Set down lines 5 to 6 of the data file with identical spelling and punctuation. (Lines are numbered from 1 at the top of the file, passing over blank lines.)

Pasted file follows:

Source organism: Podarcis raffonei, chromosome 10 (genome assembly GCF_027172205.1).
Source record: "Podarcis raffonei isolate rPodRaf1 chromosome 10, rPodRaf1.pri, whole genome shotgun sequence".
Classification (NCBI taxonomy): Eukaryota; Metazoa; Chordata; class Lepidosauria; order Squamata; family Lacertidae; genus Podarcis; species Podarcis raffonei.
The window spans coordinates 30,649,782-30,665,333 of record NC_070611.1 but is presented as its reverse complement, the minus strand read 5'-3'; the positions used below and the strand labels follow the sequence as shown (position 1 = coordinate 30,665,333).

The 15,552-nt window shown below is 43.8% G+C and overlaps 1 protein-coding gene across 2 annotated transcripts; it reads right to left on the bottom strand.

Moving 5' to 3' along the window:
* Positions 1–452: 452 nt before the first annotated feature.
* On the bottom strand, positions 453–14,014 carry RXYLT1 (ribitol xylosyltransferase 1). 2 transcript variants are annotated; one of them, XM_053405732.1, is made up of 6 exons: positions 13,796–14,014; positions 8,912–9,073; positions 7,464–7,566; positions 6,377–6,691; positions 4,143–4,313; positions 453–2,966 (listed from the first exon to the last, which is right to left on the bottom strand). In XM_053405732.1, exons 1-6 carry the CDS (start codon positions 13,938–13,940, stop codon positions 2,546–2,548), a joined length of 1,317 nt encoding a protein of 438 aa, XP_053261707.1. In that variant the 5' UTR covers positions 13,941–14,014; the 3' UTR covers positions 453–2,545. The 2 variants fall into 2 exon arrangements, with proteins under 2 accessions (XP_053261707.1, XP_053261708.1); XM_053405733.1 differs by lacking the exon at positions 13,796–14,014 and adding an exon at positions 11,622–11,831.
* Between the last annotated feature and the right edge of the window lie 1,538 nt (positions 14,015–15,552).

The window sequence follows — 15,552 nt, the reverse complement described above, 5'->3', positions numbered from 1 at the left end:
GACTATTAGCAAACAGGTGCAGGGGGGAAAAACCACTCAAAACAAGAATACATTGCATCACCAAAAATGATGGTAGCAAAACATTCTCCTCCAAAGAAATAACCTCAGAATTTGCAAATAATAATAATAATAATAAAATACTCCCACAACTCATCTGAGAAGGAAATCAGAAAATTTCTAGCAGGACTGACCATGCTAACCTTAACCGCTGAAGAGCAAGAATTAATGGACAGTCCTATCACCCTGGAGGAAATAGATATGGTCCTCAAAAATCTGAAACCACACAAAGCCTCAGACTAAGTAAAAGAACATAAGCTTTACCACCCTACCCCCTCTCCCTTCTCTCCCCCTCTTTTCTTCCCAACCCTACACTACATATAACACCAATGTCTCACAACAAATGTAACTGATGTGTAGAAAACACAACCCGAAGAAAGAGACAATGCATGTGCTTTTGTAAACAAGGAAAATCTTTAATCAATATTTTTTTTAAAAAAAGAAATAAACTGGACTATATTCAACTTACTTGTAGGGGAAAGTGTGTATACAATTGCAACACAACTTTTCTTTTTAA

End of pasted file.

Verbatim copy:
The 15,552-nt window shown below is 43.8% G+C and overlaps 1 protein-coding gene across 2 annotated transcripts; it reads right to left on the bottom strand.

Moving 5' to 3' along the window: